March 9, 2011 at 5:36 PM
Multiple Grammy winner and author of the critically acclaimed "O'Connor Method" currently for beginning violin, viola, cello and string orchestra, Mark O'Connor's new method was reviewed by Strad Magazine; “If O’Connor is the new Suzuki, then Boil ‘em Cabbage Down is the new Twinkle Twinkle Little Star." Mark describes premiering his own, "The Improvised Violin Concerto" March 6th.
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When I played the last note at the end of the final 5th movement "Faith," I decided to hit this doublestop chord that emulated the blues sound of a train whistle blow, while the timpani and the bass drum rolled so thunderously loud, then two short quarter note beats to end it. I felt a full experience, and lots of emotion, especially toward my two kids, Forrest 22 and Autumn 4 months who surely gave me the heart, strength and the drive to be able to complete this project...
The load-in for Symphony Hall was 8:30 am. I wanted to be there right at 8:30 am. I was anxious to try out the sound system, my new pedal board, making sure my two wireless units worked, the DPA mic, the stereo feed out of the pedals. I wanted to make sure that the engineer understood my new concept of the violin sound for this concerto, as I scored the orchestration to be quite loud, and very loud at times. I was lucky to have one of the great engineers of Symphony Hall, countless times doing sound for John Williams, Keith Lockhart and company through the years. The mic was going to be my base sound, and the pedals were only going to come on with my foot pedal for loud parts from the 115 piece orchestra, and for some occasional special effects. The orchestra was acoustic, I was both acoustic and electric as I was going to transition in and out during the piece as it rose and fell in dynamics. I needed to improvise my electronics, effects and volume with my foot, while needing to improvise on the violin for 35 minutes in the world premiere of The Improvised Violin Concerto.
To add some additional pressure, we all decided that this concerto premiere needed to be filmed. With special permission from Symphony Hall, the BYSO and BSO organizations, we had a 4-camera shoot all set up by 8:30 am. It was the same crew that films the Boston Pops, the best camera people in the orchestral television industry. The young orchestra filled with prodigious talents were dressed for dress rehearsal, our conductor Federico Cortese was in tails, and I had a new silver-gray suit.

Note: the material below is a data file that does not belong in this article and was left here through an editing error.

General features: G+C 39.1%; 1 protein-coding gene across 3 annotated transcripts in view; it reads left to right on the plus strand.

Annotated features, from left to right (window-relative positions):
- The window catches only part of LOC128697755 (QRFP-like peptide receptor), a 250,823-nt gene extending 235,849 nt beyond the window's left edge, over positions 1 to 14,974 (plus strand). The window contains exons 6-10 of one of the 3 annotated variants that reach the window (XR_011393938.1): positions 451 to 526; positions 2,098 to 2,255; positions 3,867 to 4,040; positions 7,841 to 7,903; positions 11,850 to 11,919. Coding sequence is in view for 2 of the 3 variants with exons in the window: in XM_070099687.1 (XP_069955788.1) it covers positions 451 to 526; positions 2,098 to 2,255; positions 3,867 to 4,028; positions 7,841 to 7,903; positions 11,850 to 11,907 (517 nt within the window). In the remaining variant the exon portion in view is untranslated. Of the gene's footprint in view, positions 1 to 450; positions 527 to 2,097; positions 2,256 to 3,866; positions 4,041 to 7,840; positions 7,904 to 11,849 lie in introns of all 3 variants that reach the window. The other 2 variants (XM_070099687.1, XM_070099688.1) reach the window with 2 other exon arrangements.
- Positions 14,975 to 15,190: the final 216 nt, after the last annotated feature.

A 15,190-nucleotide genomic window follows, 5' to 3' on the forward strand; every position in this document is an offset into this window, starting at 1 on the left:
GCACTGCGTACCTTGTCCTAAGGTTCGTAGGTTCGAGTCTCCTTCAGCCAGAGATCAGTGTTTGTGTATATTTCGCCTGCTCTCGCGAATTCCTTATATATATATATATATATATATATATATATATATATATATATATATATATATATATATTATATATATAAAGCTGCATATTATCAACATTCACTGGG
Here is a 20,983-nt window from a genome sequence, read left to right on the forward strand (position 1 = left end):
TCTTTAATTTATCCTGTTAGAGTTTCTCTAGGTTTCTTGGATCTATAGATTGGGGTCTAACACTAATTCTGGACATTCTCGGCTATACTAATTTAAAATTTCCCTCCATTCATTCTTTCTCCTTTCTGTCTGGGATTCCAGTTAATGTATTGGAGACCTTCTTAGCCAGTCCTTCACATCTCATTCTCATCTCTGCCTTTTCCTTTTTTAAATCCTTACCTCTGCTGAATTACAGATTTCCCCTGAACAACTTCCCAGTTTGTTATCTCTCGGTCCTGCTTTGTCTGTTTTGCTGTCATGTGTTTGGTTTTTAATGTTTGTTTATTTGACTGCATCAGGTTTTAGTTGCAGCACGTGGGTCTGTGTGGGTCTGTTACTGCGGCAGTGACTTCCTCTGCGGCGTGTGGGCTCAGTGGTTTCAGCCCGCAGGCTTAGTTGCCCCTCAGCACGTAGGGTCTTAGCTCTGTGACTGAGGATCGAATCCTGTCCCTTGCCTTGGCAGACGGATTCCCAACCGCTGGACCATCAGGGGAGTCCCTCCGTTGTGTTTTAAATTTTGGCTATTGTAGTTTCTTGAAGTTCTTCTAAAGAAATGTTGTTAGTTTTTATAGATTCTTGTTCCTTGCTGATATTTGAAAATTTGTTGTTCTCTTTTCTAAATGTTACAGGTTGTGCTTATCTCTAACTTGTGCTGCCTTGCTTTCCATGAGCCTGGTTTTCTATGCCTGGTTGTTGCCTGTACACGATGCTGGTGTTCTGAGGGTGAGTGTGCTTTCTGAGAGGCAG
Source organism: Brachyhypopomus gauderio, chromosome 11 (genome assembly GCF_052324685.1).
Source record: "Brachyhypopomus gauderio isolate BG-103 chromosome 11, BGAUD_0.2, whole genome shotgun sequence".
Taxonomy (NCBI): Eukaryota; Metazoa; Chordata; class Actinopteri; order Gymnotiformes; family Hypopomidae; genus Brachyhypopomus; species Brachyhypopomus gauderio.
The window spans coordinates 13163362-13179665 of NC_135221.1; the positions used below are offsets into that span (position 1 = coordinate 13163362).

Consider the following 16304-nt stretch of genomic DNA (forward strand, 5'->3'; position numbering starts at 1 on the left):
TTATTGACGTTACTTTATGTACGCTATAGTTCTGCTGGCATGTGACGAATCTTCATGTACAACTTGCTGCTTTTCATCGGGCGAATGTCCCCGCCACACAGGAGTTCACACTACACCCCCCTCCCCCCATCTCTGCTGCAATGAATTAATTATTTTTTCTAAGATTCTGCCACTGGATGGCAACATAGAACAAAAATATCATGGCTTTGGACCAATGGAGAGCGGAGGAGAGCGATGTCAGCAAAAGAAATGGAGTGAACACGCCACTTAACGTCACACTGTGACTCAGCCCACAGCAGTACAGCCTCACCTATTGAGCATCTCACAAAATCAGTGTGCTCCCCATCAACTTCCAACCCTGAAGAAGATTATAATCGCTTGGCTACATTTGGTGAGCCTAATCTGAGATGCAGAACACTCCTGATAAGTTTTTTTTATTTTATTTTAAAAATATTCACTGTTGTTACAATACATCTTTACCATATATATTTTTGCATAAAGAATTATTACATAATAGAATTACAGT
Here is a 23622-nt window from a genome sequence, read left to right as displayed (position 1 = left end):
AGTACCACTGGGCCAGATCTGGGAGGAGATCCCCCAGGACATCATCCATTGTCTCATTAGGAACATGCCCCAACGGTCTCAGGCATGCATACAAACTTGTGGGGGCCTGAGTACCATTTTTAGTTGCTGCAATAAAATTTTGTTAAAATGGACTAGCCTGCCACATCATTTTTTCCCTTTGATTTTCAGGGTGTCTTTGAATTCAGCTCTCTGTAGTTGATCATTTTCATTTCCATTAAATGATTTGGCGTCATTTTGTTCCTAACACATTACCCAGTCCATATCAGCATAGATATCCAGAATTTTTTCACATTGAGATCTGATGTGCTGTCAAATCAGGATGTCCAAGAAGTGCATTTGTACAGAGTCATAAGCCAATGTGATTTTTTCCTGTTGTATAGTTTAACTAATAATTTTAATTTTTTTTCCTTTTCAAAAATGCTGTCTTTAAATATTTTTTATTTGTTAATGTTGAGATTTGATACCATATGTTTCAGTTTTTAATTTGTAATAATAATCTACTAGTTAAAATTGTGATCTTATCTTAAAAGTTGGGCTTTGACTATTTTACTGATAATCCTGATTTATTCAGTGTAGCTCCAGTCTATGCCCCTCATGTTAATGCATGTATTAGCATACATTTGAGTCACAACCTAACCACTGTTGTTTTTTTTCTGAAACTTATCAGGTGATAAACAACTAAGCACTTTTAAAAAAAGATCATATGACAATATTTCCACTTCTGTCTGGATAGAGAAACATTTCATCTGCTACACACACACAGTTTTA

The dress rehearsal went well. Federico finished up small issues with the orchestra and concluded with a talk about how this music requires all of the energy that the orchestra could bring to the stage for the concert that day. I felt like we were ready. The rehearsals have been great that week... This surely is one of the very best youth orchestras in the country. The Boston Youth Orchestra has their own summer camp in Maine, and they have traveled the world performing in some of the world's top orchestra halls. I felt like this was a perfect way to premiere this piece full of violin improvisation, with some of the best young musicians in the country! All week they were really digging into the piece...And I just couldn't believe how lucky I was that they were playing this composition so well with me. Awesome, is the only word for their effort on this.
After the dress rehearsal concluded, I had 4 hours before I took the stage again for the concert. I decided to stay back stage rather than go outside. The orchestra gave me the A dressing room - Levine's. Extremely comfortable, like a grand living room of a home. I had some lunch delivered and I studied once again some of the hundreds of chords I would have to negotiate in this concerto. I was so exhausted that I started to nod off, and finally took a nap. Waking up about one hour before concert time, I remembered that the orchestra had reversed the order of the program in the last weeks of preparing my concerto. Originally it was on the first half, and Prokofiev's Romeo and Juliet was the closer, it was now the reverse. They wanted me to close the concert with the improvised concerto.
I checked my messages on my blackberry, got the final word and tally of guest musicians attending. People were coming in from out of state as well. Violin players were attending, classical and jazz violinists and fiddlers...some of the top improvising violin players were in attendance. Violinists from other orchestras were there too such as the Philadelphia Orchestra, and one of the best improvisers in the music world, Wynton Marsalis was in the house and seated in the front rows with his 2-year old daughter to see the improvised concerto. He came up from NYC for the premiere!